India’s quest for oil and gas is no ordinary business endeavour. The chase, more often than not, leads to war-torn countries, such as Sudan, or countries like Russia and Venezuela where nationalism is capable of overturning oil deals at will. The adventures don’t end there.
Last week, India enhanced its ties with Vietnam for, among other activities, exploring oil and gas in the South China Sea. It is a part of the world over which China claims “indisputable sovereignty”. This balloons the political risk in doing business in the high seas. It will rise exponentially if ONGC Videsh Ltd were to strike hydrocarbon reserves. A discovery would possibly provoke China to use its naval might to take over the find.
India would have little or no ability to retrieve this situation after having spent millions of dollars in scouring the seas. In the oil business, it is not uncommon to witness the burden of political risk overtake commercial success. And India is familiar with this lesson, having been the beneficiary of this imbalance. It is, however, a risk well worth taking.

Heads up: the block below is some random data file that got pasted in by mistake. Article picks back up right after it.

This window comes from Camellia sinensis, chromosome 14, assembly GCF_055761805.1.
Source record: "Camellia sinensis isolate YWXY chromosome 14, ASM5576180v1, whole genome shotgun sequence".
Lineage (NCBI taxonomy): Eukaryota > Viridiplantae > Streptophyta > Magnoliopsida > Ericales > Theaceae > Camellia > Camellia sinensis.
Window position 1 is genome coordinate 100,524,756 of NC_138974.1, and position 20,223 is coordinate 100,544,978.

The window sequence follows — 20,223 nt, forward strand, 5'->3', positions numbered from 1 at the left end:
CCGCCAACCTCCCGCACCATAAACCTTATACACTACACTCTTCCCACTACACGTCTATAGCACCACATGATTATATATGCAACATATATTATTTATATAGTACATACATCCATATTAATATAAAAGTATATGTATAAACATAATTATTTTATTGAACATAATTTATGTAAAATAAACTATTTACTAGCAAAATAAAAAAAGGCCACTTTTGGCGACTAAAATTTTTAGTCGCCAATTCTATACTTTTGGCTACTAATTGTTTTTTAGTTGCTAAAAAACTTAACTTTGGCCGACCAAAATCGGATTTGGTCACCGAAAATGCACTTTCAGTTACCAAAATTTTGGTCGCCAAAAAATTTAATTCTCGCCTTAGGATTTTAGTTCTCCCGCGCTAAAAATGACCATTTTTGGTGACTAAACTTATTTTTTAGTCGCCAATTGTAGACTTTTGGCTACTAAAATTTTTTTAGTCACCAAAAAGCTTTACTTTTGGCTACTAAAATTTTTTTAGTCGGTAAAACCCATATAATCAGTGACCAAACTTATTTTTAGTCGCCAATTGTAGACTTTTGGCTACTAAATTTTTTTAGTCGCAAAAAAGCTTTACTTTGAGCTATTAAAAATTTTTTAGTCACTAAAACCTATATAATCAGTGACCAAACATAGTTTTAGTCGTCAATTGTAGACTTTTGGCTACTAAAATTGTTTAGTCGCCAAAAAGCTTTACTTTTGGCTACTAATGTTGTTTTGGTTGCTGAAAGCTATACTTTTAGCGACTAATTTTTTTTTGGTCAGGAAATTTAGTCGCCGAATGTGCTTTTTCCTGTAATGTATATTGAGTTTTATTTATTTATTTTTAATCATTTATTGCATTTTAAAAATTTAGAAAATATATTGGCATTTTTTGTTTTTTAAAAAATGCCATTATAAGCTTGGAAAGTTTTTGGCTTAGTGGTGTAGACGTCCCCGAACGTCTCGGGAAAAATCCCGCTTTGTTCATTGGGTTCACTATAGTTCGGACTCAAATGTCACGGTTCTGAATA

File photo of a drilling rig at a field in Sudan in which ONGC has a stake (Bloomberg)
In 2003, India bought into its most profitable oil deal when Talisman Energy, a Canadian firm, exited its 25% stake in Greater Nile Petroleum Operating Co. in Sudan. The Canadian firm sold out merely because of the heightened political risk generated by civil society groups in Sudan that accused Talisman of human rights violation. This despite the fact that “on ground” the project did very well—production exceeded estimates and revenues vaulted on the back of rising global crude prices. As Talisman CEO Jim Buckee put it shortly after selling out to India’s OVL, “Talisman’s shares continue to be discounted based on perceived political risk in-country and in North America...” For sure, India beat China to this investment opportunity—China already had a 40% stake in the project when OVL entered.
No two situations are identical and India may or may not “win” in the South China Sea, as the risks involved there are much more acute. But given the geopolitical stakes involved—an aggressive “look east” policy—the “sunk” investment and costs are well worth it.
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